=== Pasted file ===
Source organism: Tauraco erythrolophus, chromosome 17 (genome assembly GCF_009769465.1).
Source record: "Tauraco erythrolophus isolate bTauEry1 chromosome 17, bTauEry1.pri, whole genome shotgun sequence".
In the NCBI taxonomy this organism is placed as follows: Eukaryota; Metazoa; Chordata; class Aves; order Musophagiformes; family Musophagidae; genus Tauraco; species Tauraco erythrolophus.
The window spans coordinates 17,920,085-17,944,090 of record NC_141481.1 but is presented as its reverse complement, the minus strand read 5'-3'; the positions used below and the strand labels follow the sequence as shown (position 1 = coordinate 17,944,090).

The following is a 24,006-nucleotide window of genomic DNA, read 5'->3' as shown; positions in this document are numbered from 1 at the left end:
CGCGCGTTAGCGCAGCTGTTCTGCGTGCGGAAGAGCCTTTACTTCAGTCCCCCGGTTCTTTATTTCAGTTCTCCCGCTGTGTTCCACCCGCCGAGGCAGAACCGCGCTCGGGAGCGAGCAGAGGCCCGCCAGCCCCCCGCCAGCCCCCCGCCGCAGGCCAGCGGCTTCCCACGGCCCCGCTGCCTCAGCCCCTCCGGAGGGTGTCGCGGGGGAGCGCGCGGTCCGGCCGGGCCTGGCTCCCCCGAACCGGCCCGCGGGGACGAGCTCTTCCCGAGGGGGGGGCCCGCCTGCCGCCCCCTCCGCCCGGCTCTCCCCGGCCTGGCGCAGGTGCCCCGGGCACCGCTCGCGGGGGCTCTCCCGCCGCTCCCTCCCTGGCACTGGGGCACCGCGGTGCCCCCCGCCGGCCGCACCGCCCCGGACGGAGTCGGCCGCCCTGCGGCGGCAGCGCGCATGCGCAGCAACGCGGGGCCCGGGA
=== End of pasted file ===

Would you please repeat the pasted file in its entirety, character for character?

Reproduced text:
Source organism: Tauraco erythrolophus, chromosome 17 (genome assembly GCF_009769465.1).
Source record: "Tauraco erythrolophus isolate bTauEry1 chromosome 17, bTauEry1.pri, whole genome shotgun sequence".
In the NCBI taxonomy this organism is placed as follows: Eukaryota; Metazoa; Chordata; class Aves; order Musophagiformes; family Musophagidae; genus Tauraco; species Tauraco erythrolophus.
The window spans coordinates 17,920,085-17,944,090 of record NC_141481.1 but is presented as its reverse complement, the minus strand read 5'-3'; the positions used below and the strand labels follow the sequence as shown (position 1 = coordinate 17,944,090).

The following is a 24,006-nucleotide window of genomic DNA, read 5'->3' as shown; positions in this document are numbered from 1 at the left end:
CGCGCGTTAGCGCAGCTGTTCTGCGTGCGGAAGAGCCTTTACTTCAGTCCCCCGGTTCTTTATTTCAGTTCTCCCGCTGTGTTCCACCCGCCGAGGCAGAACCGCGCTCGGGAGCGAGCAGAGGCCCGCCAGCCCCCCGCCAGCCCCCCGCCGCAGGCCAGCGGCTTCCCACGGCCCCGCTGCCTCAGCCCCTCCGGAGGGTGTCGCGGGGGAGCGCGCGGTCCGGCCGGGCCTGGCTCCCCCGAACCGGCCCGCGGGGACGAGCTCTTCCCGAGGGGGGGGCCCGCCTGCCGCCCCCTCCGCCCGGCTCTCCCCGGCCTGGCGCAGGTGCCCCGGGCACCGCTCGCGGGGGCTCTCCCGCCGCTCCCTCCCTGGCACTGGGGCACCGCGGTGCCCCCCGCCGGCCGCACCGCCCCGGACGGAGTCGGCCGCCCTGCGGCGGCAGCGCGCATGCGCAGCAACGCGGGGCCCGGGA